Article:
Final Score: 3/5
In a Word (more or less): Ch-ch-ch-ch-ch-ch-cherry bomb

20) The Parking Lot Movie
Following in the style of TV shows 'Ace of Cakes' and 'American Gun,' The Parking Lot Movie is a cinema-verite documentary about the employees of a workplace and the unassuming events they encounter. While the escapades of parking lot attendants doesn't sound like great cinema, you'd be surprised at the entertainment value present. This film is a nugget of 1990's era Slacker-dom temporally dislocated by fifteen years. It combines cultural apathy with consumer rage, and produces one of my favorite films from the entire festival. It touches on subjects including cars, license plates, class struggles, capitalism, anger, justice, drunkenness, and existence. It also holds the distinction of being one of the few films I wish was longer. If you have ever worked a menial McJob, this film is a must see.
Final Score: 5/5
In a Word: Enterprising

21) Saturday Night
Saturday Night is a documentary helmed by James Franco, following the creation of a single episode of Saturday Night Live from start to finish. From 2000-2005, Saturday Night Live was my favorite TV show (I lost interest in college when I made friends and finally had something to do on Saturday nights besides watch TV.) I read a book on the production of the show, and had a pretty solid understanding of the process. That being said, the process brought to life was still an incredible revelation. The level of dedication going into one episode of a TV show often maligned for its low quality is astounding. While my admiration of SNL is still in the highest regards, seeing the inner workings raises my respect to astronomical heights. My only grievance was the final composition of the film. To me, it seemed less like a documentary and more like a DVD extra feature. At any rate, the film was captivating, entertaining, and assured me that the unsettling terrors gleaned from the Empire Carpets jingle are totally normal.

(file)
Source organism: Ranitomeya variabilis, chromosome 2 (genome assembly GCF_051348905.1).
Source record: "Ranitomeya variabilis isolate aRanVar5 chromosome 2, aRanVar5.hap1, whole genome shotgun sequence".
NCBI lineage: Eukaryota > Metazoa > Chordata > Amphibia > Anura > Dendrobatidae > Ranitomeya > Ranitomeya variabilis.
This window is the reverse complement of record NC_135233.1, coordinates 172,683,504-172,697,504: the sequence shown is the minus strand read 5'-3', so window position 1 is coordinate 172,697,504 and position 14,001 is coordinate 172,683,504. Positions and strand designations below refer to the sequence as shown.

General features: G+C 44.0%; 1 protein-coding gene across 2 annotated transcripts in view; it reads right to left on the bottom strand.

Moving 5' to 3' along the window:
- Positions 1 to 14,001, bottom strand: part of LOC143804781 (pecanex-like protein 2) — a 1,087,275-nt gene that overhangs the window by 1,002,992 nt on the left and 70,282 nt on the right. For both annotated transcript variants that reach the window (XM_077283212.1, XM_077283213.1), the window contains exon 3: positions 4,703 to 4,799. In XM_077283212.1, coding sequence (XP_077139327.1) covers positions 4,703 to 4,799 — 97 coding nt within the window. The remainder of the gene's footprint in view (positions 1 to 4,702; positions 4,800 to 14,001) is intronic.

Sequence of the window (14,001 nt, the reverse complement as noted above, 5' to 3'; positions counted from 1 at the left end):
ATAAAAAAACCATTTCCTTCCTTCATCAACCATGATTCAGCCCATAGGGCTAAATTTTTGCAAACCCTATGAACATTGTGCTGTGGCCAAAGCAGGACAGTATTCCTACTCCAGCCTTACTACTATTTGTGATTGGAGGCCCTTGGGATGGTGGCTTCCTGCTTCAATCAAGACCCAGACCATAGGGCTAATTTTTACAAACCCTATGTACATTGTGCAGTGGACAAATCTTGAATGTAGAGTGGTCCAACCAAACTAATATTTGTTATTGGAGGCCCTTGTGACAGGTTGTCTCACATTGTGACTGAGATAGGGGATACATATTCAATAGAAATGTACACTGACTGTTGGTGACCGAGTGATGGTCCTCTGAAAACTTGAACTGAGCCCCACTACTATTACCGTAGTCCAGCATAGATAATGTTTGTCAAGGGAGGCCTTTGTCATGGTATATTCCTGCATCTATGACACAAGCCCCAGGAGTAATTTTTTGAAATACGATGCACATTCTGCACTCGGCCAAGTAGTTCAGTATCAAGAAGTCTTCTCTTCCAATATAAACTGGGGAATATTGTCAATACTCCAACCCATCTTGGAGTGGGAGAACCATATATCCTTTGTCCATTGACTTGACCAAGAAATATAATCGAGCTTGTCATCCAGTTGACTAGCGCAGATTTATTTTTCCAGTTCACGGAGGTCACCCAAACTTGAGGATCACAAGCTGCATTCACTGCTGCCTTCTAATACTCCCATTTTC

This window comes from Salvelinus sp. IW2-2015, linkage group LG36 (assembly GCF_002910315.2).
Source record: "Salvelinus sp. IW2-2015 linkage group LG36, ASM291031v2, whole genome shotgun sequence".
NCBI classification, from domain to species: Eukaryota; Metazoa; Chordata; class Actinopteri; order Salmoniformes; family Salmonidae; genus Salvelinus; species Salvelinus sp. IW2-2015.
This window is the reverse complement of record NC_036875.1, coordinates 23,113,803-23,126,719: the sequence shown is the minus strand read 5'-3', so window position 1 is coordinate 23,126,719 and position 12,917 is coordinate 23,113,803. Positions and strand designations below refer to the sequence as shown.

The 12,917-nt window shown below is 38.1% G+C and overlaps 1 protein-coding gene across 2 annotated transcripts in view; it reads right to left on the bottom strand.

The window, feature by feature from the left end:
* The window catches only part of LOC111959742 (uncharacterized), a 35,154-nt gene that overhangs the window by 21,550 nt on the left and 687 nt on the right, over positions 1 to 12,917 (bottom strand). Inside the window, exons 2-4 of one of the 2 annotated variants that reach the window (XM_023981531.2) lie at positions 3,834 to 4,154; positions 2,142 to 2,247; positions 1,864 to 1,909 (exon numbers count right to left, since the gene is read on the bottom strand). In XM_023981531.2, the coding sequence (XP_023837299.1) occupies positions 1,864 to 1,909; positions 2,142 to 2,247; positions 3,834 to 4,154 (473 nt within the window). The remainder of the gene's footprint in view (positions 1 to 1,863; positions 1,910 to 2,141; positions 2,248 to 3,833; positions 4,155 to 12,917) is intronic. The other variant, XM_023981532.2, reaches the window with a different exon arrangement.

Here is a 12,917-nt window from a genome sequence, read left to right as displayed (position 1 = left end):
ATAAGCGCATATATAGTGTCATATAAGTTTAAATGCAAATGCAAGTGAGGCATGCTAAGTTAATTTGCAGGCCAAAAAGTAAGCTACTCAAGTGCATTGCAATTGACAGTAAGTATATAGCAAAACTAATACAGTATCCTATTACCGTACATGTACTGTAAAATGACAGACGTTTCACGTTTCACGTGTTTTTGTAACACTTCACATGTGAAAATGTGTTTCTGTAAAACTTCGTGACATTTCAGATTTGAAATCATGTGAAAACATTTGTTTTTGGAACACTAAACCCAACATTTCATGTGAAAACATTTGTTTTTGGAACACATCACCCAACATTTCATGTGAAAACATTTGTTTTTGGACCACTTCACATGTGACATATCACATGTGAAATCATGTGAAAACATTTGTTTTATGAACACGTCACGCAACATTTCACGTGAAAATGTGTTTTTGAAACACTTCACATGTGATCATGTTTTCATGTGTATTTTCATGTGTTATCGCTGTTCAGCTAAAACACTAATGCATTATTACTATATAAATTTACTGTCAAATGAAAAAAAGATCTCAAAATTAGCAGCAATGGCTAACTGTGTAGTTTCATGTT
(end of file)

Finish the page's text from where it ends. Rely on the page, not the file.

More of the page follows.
Final Score: 4/5
In a Word: J'Accusi